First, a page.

Even though I don't mind seeming bad advice on other sites, as it seems people still enjoying making terrariums, but it does bother me that few sites seems to offer good advice. You see, terrariums culture is a rather precise science - and there are plenty of plants which grow extremely well in the enclosed environment of a glass terrarium, but few if any of these plants are ever seen featured in blogs or large magazine brand websites which seem to all prefer to show succulents or cacti along with moss, stones and glass. 



I collected various mosses from around the back yard and from the woods out back.

OK, while I am on my soapbox again - endulge --  have no idea how many times I am asked by various major home lifestyle magazine to write an article about this or that - currently and article about good winter  houseplant suggestions  (currently, for a February issue). I complied, then my choices were changed and they asked me if it was OK. I wasn't OK because their editors felt that they wanted to  feature miniature Anthuriums (really). A week later, the editor sent me another note saying that they changed their mind again, because Anthuriums were poisonous they discovered, and asked if I then could suggest something else ( I had originally suggested a few new citrus and colorful rhizomatous begonias). In the end, I heard nothing, but it does show you how such topics are researched and written today.


Of course,  we should not forget the 80's when sandart came onto the scene - jars with layers of multicolored sand in groovy tones of the desert and sea. These were often planted with cacti and succulents - some of the worst candidates for air tight glass containers. If you are interested in making a terrarium, there are ways to create these closed in environments where the plants will actually thrive. There are so many misguided directions out there on the Internet - ranging from succulents like living stones ( Lithops) and cacti in sand, to air plants and moss - all certainly cool looking, but terrible candidates for a terrarium.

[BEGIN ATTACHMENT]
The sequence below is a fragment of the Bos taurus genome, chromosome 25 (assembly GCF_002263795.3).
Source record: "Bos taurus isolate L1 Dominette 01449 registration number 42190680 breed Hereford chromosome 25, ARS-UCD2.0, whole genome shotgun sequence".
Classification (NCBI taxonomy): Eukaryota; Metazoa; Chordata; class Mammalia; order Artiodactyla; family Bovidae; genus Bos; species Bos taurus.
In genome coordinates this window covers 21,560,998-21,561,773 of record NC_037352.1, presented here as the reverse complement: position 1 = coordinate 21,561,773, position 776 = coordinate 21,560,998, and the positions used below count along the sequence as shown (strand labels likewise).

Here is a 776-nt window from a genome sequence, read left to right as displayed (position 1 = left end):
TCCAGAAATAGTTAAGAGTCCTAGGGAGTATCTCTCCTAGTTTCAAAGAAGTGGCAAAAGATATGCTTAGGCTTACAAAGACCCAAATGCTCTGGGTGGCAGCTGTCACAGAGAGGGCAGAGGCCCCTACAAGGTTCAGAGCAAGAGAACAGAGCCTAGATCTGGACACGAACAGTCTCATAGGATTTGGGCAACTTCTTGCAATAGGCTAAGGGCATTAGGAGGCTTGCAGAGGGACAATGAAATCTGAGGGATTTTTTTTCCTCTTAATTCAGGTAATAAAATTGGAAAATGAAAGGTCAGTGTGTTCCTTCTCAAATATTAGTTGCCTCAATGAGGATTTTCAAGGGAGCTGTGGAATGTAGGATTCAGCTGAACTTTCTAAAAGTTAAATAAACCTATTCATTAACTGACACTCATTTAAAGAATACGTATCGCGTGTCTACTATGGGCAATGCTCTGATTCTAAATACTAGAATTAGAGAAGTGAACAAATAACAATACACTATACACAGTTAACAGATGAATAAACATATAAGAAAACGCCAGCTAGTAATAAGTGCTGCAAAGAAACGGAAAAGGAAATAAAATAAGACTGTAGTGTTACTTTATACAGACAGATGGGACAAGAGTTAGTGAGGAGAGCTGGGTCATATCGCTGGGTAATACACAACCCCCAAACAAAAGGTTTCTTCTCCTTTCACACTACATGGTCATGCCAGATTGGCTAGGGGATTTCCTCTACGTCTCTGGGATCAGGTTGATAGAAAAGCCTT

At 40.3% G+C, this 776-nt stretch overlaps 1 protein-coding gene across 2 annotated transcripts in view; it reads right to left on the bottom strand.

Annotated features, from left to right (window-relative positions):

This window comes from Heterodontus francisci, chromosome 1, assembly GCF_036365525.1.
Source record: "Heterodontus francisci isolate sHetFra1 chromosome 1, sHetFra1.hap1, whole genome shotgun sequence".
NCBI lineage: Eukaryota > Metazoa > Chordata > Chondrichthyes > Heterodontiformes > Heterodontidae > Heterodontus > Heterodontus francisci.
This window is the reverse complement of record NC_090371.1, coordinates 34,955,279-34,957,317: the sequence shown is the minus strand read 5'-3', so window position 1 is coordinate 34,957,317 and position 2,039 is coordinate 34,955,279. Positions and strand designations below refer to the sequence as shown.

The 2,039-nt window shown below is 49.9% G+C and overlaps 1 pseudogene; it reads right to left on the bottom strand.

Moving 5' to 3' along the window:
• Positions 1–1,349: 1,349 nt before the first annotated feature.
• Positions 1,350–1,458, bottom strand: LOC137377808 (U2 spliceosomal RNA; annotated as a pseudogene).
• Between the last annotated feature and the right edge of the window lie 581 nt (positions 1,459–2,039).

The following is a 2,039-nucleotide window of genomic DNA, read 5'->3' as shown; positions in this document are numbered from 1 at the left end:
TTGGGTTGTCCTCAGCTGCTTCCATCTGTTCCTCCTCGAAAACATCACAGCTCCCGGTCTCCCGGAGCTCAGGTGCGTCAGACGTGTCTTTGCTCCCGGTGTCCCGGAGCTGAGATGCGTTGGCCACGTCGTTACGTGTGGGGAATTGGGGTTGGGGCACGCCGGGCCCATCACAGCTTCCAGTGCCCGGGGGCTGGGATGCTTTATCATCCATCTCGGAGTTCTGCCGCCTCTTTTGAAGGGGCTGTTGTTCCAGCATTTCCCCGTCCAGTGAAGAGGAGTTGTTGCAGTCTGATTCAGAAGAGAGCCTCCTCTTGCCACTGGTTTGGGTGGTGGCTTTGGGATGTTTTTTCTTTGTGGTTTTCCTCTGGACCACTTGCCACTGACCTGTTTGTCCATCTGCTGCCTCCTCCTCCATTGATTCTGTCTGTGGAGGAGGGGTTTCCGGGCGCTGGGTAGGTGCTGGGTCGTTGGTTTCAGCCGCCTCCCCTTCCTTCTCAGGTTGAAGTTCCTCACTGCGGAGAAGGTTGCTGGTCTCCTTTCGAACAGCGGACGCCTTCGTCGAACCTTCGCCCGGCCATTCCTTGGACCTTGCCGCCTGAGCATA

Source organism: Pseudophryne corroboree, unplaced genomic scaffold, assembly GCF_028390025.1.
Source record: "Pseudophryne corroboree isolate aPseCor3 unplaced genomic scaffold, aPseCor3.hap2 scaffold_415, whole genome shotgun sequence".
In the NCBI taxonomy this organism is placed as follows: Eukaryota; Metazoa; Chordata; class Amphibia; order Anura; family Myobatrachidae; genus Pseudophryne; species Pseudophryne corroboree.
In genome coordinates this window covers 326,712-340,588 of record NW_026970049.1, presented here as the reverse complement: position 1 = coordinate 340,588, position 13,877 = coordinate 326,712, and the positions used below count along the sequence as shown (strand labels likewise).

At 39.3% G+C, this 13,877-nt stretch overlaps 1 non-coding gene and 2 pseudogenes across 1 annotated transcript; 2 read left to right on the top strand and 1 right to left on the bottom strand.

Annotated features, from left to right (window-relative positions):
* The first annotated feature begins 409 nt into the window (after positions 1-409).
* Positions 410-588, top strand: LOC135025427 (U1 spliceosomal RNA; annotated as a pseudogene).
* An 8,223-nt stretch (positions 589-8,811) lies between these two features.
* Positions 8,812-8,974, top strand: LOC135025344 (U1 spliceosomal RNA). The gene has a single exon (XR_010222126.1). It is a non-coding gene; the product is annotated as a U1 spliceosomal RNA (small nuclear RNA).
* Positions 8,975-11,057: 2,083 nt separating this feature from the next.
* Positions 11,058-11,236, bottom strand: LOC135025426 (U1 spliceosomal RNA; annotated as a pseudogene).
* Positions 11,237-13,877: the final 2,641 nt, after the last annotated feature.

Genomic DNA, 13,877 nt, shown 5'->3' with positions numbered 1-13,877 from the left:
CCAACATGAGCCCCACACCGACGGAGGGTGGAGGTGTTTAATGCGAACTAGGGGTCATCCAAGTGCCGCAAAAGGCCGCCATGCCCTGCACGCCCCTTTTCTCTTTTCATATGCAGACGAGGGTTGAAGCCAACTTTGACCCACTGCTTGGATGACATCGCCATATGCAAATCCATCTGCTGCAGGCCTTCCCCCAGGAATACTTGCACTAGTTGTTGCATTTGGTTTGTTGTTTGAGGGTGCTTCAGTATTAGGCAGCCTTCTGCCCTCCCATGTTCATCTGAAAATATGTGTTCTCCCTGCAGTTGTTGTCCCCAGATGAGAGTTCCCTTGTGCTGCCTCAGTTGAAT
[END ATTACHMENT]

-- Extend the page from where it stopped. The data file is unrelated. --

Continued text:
Looking around the greenhouse, there are a few plants which I felt would do well together in a terrarium. The ferns are smaller growing species, and the begonias are smaller growing species that actually prefer terrarium culture.

Choosing plants that really demand terrarium culture - really - there are plant that prefer terrarium over any other way to grow them, even a greenhouse - warm, moisture loving jungle plant like ferns and mosses do well together, as do certain gesneriads (African violet family). Many Begonia species and hybrids love glassed in containers.

Plant similar plants together - for example, not all orchids love the environment of a terrarium - in fact, very few orchids do, and any that you buy at Home Depot or the supermarket won't do well in one - rather, it's some tiny species that particularly do well like Dracula and a few tiny Dendrobium species.  Do a little research and you'll be surprised at how botanically interesting a terrarium can be - combining rare orchids like the tiny Dendrobium cuthbertsonii selections with other small terrarium orchids like the pleurothallids - check out Mountainside Orchids in Vermont for some amazing terrarium orchids and begonias.

I considered using the Kohleria, a relative of the African Violet but even with three plants, I think this large terrarium was already over planted. I can always pot this up under a dome or in another terrarium. It's not a perfect candidate for terrarium culture, but I know that my greenhouse is too cold, and my house too dry for it.

When I plant a terrarium, I like to combine plants that prefer the same conditions. A terrarium won't last forever, most need to be replanted every year or at least, edited but again, these are plants, and they grow. If you need to replant your terrarium, you are probably doing something right.